The Internal Revenue Service reminds taxpayers looking to maximize their tax savings before the end of the year to consider charitable giving. Giving money or goods to a tax-exempt charity before Dec. 31 can usually be deducted on that year’s federal income tax return. Taxpayers are urged to consider the following before donating:
Only Donations to Eligible Organizations are Tax-Deductible.
The IRS Select Check tool on IRS.gov is a searchable online database that lists most eligible charitable organizations. Churches, synagogues, temples, mosques and government agencies are eligible to receive deductible donations, even if they are not listed in this database.
Itemize to Claim Charitable Donations
Charitable deductions are not available to individuals who choose the standard deduction. Only taxpayers who itemize using Form 1040 Schedule A can claim deductions for charitable contributions. Tax preparation software usually alerts taxpayers to the tax savings options available if itemized deductions exceed the standard deduction. The IRS.gov website can help you answer the question, “Should I itemize?”
Get Proof of Monetary Donations
A bank record or a written statement from the charity is needed to prove the amount and date of any donation of money. Money donations can include various forms apart from cash such as check, electronic funds transfer, credit card and payroll deduction. Taxpayers using payroll deductions should retain a pay stub, a Form W-2 wage statement or other proof showing the total amount withheld for charity, along with the pledge card showing the name of the charity.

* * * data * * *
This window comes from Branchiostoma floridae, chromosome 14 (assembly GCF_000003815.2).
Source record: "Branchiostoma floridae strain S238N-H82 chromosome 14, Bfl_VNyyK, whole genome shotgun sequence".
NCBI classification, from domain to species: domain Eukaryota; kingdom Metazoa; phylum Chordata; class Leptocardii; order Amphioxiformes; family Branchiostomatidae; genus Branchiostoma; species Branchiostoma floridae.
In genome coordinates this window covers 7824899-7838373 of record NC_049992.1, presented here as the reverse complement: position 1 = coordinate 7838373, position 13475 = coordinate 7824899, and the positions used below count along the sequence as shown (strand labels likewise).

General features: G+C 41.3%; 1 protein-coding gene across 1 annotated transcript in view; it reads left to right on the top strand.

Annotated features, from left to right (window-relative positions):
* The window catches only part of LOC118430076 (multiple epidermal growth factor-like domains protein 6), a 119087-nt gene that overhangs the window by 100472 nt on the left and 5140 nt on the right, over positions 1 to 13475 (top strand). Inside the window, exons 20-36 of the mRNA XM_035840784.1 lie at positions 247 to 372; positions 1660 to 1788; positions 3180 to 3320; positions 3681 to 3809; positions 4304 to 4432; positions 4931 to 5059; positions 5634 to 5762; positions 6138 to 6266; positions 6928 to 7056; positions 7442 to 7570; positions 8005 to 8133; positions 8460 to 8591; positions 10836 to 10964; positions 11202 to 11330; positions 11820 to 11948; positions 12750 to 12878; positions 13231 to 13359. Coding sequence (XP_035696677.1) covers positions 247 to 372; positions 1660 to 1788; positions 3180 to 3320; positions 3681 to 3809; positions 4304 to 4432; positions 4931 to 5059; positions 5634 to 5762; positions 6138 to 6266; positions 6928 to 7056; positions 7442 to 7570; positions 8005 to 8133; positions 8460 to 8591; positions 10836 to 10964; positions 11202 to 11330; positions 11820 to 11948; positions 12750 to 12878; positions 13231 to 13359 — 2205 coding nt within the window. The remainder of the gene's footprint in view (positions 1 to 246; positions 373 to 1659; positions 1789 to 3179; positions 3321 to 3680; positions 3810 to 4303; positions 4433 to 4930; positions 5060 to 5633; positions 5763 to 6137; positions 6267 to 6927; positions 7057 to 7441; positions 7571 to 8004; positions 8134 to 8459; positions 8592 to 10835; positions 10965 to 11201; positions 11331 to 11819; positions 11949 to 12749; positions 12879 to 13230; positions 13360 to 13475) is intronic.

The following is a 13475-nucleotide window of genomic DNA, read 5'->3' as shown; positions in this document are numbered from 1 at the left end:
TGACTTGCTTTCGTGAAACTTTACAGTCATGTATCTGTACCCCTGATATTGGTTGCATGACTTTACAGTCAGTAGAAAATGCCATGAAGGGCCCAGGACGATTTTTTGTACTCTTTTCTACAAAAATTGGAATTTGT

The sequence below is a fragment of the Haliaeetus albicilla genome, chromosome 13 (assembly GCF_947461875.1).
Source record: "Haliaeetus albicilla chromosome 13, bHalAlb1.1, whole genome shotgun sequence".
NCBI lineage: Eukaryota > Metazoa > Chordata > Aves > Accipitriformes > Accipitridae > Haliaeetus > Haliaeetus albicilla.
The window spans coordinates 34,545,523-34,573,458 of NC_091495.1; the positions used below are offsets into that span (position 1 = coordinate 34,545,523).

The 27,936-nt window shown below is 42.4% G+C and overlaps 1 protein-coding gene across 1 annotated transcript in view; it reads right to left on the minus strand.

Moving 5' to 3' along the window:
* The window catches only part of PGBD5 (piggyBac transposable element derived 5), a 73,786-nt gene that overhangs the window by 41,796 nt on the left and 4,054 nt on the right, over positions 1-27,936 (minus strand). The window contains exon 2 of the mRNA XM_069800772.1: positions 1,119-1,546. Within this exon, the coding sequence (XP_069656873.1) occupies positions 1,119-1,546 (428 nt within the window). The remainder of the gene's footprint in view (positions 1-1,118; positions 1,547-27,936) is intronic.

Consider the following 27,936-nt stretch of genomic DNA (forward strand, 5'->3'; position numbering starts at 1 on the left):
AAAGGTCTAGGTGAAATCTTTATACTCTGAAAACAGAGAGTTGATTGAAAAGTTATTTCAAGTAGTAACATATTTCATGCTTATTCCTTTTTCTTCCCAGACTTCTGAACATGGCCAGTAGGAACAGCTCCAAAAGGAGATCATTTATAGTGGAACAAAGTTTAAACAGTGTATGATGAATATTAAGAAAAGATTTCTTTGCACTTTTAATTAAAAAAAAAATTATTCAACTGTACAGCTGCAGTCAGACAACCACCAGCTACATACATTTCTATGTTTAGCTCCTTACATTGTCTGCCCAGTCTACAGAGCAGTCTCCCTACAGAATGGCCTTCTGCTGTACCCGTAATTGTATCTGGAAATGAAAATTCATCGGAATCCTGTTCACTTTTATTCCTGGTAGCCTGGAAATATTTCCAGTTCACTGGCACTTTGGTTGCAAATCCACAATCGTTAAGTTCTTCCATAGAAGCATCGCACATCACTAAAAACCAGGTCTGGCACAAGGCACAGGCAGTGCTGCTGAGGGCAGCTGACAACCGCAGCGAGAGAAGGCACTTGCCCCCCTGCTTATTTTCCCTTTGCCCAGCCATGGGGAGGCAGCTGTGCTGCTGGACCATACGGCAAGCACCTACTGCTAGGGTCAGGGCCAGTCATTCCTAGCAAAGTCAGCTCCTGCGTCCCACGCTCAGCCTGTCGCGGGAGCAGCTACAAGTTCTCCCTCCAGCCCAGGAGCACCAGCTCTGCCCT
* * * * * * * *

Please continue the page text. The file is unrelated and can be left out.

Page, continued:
For donations of clothing and other household items the deduction amount is normally limited to the item’s fair market value. Clothing and household items must be in good or better condition to be tax-deductible. A clothing or household item for which a taxpayer claims a deduction of over $500 does not have to meet this standard if the taxpayer includes a qualified appraisal of the item with their tax return.
Donors must get a written acknowledgement from the charity for all gifts worth $250 or more. It must include, among other things, a description of the items contributed. Special rules apply to cars, boats and other types of property donations. The IRS.gov website has information to help you determine the value of donated property.
If you have any questions or if you would like more information, contact Fred Schutz at (856) 722-5300 ext. 201 or Dave Gill at ext. 210.